Curating From The Perspective Of The Other: A Dialogue With Logan February

CURATING FROM THE PERSPECTIVE OF THE OTHER

A DIALOGUE WITH LOGAN FEBRUARY

Logan February is a Nigerian poet. His work has appeared or is forthcoming in Washington Square Review, The Southeast Review, Lambda Literary, The Adroit Journal, Paperbag, Raleigh Review, and more. He is a Pushcart and Best of the Net nominee, and his debut collection, Mannequin in the Nude (PANK Books, 2019) was a finalist for the Sillerman First Book Prize for African Poets. He is the author of two chapbooks, and the Associate Director of Winter Tangerine’s Dovesong Labs. You can find him at loganfebruary.com

BY NKATEKO MASINGA

This conversation took place between South Africa and Nigeria via email.

Nkateko: Logan, congratulations on your new book and full-length debut, Mannequin in the Nude. Tiana Clark says in her blurb for this book, “The mannequin is a window, encountering semiotic others: as father, as magic, as mother, and more. The voice here is lush and maternal and masculine all at once, a true feat.” Luther Hughes speaks of how you are “morphing from animal to nature to human to folklore.” Of all the voices/characters you inhabit in the book (and in your work in general), which came first? Whose story were you first compelled to tell when you started writing, and specifically when you wrote the poems in Mannequin in the Nude?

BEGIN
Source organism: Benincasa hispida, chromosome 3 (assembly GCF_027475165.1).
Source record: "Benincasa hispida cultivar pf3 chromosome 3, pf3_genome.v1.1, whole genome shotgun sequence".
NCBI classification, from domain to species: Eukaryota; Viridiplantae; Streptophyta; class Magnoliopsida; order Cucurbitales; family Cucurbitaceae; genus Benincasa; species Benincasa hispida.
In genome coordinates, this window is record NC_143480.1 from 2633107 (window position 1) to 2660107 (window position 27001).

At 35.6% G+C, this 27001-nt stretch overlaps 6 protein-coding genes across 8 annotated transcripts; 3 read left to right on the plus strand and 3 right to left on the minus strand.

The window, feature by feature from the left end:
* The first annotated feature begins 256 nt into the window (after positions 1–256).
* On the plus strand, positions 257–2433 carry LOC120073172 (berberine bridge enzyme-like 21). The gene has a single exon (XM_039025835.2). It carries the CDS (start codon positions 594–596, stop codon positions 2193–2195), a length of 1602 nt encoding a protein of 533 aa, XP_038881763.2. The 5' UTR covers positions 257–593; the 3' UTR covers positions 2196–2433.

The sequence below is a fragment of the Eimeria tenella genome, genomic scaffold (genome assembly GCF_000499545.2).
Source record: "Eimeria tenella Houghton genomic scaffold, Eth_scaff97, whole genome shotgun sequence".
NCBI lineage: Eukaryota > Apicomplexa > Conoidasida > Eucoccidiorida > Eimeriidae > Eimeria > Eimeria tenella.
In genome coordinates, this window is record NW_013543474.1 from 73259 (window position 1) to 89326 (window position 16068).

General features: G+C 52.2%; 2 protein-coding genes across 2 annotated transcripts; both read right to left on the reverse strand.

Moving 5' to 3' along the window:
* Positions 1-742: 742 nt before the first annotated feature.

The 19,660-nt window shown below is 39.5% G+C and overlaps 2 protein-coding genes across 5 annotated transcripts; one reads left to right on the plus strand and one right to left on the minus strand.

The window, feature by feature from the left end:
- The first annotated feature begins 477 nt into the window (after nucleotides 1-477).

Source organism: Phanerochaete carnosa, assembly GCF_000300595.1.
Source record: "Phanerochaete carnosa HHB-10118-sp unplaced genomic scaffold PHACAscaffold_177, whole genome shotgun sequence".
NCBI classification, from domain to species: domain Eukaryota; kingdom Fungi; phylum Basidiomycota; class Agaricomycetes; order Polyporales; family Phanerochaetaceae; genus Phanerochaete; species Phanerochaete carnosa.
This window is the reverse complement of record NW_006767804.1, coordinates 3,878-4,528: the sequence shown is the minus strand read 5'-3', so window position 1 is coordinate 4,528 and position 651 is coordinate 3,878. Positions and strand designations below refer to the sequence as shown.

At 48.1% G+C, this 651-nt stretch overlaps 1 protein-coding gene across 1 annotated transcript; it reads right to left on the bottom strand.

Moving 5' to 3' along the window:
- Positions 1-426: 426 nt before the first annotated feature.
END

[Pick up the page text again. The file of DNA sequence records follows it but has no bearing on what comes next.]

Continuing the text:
Logan: Thank you so much! I’m so glad to see you mentioning these blurbs, too. They are so dear to my heart. I like the idea of a semiotic other, a sort of self outside the self. Like psychological voodoo. There is a multiplicity of thought that results in a lot of projection in my poems, where I am able to view myself from varying perspectives. So, it’s less of inhabiting voices, and more of a curation of the self, which at times is a shapeshifter. It probably comes from existing outside the gender binary and on the bipolar spectrum, just never having both feet on the same side. And it was very cool to try and diffuse that whole range of human complexities in one narrative. There’s a psychological basis behind most of the poems in Mannequin in the Nude. I started out compelled to tell my own story, but with Mannequin in the Nude, I had to step back and paint the self-portrait minus the self. It was most important to me to tell the story of The Other.